It's almost been 15 months since we lost Darrel to neuroblastoma, but
in one way or another I still see him everyday. Whether it be the pictures on
the walls, or slowly fading memories of him in each room of the house, he is
here/there. This was especially true when I was on vacation last week. I had
been meaning to get our camcorder tapes ready to transfer to DVDs for quite
awhile, and it seemed like a good time to begin.
Though I often look through our countless photo albums of pictures of Darrel,
it was completely different viewing and listening to the videos. There he was in front
of me again: smiling, laughing, crying, fighting with his sisters, blowing out
birthday candles, and asking for help putting together his new Power Ranger
Glider one Christmas morning. It wasn't merely a still image captured on a
piece of glossy paper, but at least for a moment, his voice seemed to echo
throughout the house once more. Since we mainly pulled out the video camera for
special and happy occasions, the moments from his brief life recorded on those
tapes were pleasant ones.
As with all things Darrel related, watching those home movies brought with them a
wide range of emotions. Though happiness and sadness were to be expected, I also
found myself feeling bad and guilty everytime I scolded Darrel on the tape for some
assorted minor misdeed. They were for the usual things you take issue with your children
for (and most of the clips I have watched thus far were before he was diagnosed
in September of 2005), but it felt somewhat wrong looking back at them now, all things
Even after his extensive treatments were well under way, we tried to keep all the kids
equal in the discipline department. Being 'fair' to all your children is sometimes one
of the difficult parts of parenting (I am unfortunately all too familiar with the Hardest thing
a parent ever may have to do). Of course, as the situation progressed, more and more
exceptions had to be made for Darrel. The constant mood swings brought on by the
various drugs, not to mention his physical condition, meant the rules were applied
differently, and different rules were applied. It was not always an easy task to accomplish,
but we somehow managed for the most part.
I recall the time Darrel went too far (there were countless such situations), and I gave him
a light swat on the bum (only the once). Enough was enough, and he needed a reminder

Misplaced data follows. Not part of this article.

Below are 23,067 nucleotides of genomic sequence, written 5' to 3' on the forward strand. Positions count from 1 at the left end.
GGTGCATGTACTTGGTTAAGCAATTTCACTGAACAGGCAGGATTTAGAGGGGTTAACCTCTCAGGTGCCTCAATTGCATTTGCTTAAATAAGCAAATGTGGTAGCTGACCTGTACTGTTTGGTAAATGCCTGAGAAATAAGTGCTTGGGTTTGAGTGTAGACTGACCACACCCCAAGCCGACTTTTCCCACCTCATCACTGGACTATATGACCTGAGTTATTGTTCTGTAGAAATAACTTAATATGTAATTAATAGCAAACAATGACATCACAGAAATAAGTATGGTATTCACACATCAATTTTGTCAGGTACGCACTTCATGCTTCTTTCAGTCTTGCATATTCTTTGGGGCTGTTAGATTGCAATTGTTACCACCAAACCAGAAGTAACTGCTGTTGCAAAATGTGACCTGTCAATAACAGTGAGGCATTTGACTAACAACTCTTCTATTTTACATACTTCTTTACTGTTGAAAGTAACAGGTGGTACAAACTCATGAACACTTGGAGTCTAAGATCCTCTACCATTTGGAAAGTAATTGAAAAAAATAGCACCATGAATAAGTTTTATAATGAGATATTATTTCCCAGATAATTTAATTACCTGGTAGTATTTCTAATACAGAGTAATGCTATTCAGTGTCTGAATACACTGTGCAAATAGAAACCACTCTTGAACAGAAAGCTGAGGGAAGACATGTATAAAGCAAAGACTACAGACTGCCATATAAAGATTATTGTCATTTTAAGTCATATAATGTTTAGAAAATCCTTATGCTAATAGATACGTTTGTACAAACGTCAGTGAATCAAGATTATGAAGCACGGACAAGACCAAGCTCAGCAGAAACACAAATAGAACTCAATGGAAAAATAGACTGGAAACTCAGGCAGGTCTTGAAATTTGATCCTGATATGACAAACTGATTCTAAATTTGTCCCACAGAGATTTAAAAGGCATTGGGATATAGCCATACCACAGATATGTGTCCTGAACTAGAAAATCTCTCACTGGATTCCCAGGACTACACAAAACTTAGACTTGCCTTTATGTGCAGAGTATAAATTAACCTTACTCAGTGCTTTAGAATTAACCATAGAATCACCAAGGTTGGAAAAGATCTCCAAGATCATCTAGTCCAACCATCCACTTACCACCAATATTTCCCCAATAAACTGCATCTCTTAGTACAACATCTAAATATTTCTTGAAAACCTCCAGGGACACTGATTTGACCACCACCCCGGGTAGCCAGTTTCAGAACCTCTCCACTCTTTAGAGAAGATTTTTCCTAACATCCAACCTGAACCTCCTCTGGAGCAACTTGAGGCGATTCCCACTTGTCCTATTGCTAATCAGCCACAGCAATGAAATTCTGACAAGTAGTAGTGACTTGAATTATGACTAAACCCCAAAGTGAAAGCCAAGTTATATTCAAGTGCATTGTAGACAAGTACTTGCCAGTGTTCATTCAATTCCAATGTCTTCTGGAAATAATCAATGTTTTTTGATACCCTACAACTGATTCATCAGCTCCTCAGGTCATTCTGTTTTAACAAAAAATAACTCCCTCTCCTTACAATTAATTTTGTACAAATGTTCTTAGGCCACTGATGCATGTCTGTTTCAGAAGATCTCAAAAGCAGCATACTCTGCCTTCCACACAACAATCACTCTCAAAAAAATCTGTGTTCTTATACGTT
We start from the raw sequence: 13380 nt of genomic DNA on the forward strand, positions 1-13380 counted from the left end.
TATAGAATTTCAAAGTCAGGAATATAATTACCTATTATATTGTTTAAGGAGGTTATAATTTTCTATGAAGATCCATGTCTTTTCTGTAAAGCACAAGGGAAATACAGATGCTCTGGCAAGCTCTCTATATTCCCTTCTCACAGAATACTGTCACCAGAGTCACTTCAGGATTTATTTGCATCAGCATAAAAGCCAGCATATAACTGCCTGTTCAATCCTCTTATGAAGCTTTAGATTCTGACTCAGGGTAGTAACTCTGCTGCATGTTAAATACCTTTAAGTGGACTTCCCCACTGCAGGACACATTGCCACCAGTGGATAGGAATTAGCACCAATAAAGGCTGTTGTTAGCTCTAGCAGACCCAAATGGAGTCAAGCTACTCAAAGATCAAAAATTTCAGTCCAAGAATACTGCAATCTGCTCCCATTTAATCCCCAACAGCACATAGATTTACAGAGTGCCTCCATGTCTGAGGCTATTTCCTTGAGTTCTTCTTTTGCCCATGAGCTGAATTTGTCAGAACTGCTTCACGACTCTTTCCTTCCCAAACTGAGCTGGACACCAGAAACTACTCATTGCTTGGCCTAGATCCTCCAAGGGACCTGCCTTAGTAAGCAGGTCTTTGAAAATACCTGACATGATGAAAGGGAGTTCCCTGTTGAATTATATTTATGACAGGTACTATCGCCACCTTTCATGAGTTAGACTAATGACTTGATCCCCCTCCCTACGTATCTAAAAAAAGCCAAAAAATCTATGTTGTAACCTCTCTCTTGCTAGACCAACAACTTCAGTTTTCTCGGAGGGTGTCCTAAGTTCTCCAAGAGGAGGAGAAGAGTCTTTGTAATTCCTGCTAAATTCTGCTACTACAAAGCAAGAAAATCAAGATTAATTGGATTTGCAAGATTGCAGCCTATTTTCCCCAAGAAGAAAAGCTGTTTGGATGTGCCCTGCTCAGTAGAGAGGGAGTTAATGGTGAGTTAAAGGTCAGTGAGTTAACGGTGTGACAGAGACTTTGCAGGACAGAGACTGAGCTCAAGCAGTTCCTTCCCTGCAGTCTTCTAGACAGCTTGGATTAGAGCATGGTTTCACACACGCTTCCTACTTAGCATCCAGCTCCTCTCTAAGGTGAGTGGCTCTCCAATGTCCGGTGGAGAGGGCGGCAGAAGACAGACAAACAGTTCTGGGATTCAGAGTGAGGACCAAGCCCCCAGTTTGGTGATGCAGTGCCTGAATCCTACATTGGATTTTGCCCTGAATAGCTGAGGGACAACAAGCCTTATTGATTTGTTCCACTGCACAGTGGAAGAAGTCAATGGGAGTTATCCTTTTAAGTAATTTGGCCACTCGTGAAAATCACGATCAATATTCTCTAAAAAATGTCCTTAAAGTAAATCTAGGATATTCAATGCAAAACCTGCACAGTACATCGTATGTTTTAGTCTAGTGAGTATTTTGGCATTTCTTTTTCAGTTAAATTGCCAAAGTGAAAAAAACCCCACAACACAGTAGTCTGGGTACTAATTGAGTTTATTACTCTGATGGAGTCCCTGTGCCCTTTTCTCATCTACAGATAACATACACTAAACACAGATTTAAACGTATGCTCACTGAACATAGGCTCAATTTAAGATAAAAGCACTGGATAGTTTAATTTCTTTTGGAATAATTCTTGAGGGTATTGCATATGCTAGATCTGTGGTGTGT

that it was not always 'anything goes', regardless of his illness. It was light enough to
cause him no pain or discomfort, but it did send a clear message about how
serious we were. He soon snapped out of it, and we enjoyed the rest of the
evening at home together. The next morning we were down at Sick Kids in Toronto
for one of our many regular appointments. Little had I known at the time that his
platelets had been so low that my hand print was still quite visible on his
backside. With a devilish little grin he told the nurse 'My Dad hit me'. His giggling, along
with my look of astonishment and embrassment made both Rebecca and the nurse
breakout into a chuckle themselves. I had been found guilty then... much like I felt
watching scattered parts of the videos, and every day that he is not here with me.
For the most part, watching the tapes filled me with pride, moderated with sorrow and a huge sense of loss. In the years ahead we'll be able to show the girls clips of their first words, first
steps, and many of the joys from their respective youths. I will not be able to share such
moments with Darrel, nor be able to video tape any other of his 'firsts' or triumphs
that surely would have come in a future that should have followed. The photographs,
videos, and memories of Darrel will always be intense and present in our lives, but they
will never be enough to fill the void his death created for our family.
"With a photographic memory, I could live in a time that used to be"
'Still Life' - Men At Work (1985)